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The democratic uprisings against authoritarian regimes in the Arab world have fueled speculation about whether China could be the next seat of popular unrest. On Monday, the debate resurfaced when Premier Wen Jiabao--who in recent weeks has promised to root out government corruption, curb inflation, and narrow income inequality--called for gradual, Communist Party-led political and economic "restructuring."

But Wen, like other Chinese officials, rejected any comparisons between China and countries in North Africa and the Middle East, arguing that the Chinese government has responded to social concerns and improved the lines of Chinese people through its market-based economic policies. What should we believe? Analysts suggest that there are at least three different lenses through which one can view Wen's comments:


There have been signs that events in the Arab world are reverberating in China and spooking Chinese officials. The government, for example, dispatched police to major cities, detained activists, and tightened the screws on the media and the web when an anonymous Internet campaign called for Tunisian-style rallies in the country. The Wall Street Journal's Jeremy Page notes that the two issues Wen most wants to address--inflation and corruption--are also central to the uprisings in the Arab world.


Yet Wen's desire to reduce inflation and income inequality could just as well be a response to the fact that China has struggled to spread the wealth spawned by its rapid economic growth evenly--a matter that's become more of a concern because of internal economic realities.

Over the last few months, China has worked hard to combat rising food and housing prices, which Wen on Monday blamed on stimulus spending in countries like the U.S. and high oil prices stemming from the unrest in the Arab world. As AFP puts it, the state is confronting the challenge of "keeping growth in the world's second-largest economy fast enough to create jobs, but moderate enough to prevent inflation worsening." Inflation, AFP says, has a "history of sparking unrest in China, with its hundreds of millions of poor farmers and low-paid workers scraping to get by."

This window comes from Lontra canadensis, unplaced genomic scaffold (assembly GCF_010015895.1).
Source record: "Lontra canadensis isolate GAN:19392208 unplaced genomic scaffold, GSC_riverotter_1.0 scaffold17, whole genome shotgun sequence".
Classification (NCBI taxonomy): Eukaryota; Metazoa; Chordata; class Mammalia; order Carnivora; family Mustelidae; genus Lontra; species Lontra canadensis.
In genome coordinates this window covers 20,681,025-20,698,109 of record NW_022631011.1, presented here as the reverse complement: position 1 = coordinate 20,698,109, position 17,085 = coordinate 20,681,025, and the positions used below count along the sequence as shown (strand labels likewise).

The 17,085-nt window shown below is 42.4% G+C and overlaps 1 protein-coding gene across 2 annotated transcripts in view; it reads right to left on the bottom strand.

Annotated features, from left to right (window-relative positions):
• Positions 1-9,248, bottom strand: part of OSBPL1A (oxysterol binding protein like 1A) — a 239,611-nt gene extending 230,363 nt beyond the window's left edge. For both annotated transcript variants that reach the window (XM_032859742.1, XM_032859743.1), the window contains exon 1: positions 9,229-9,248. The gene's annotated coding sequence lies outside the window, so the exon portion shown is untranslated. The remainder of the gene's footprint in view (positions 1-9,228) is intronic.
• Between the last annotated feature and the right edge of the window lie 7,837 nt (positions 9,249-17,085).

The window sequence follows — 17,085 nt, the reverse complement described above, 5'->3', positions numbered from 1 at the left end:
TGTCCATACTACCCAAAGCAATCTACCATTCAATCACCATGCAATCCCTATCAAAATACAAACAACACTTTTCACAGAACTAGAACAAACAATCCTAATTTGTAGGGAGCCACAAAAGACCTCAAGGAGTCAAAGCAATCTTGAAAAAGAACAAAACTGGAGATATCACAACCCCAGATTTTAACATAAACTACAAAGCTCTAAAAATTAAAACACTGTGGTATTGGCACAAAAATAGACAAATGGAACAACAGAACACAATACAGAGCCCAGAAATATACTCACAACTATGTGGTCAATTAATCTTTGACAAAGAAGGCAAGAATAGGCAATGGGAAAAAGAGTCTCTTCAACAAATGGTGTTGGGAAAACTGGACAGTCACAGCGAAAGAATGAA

The Washington Post notes that Wen, in calling for more political openness, has long clashed with Communist Party hard-liners who reject Western-style democracy, with its separation of powers and multiparty elections. One of these hard-liners--the head of the National People’s Congress, Wu Bangguo--declared that China must not “waver” from its socialist system in a speech last week.

But just how radical are Wen's views? The Journal's Page notes that when Wen talks about political reform, he's "referring only to limited in-Party political reform which has the support of most of his peers, and is designed to strengthen the Party's grip on power, rather than weaken it." China's leaders, Page says, are  trying to "make the Party more transparent, accountable and responsive to social problems, particularly by trying to harness the power of the Internet."

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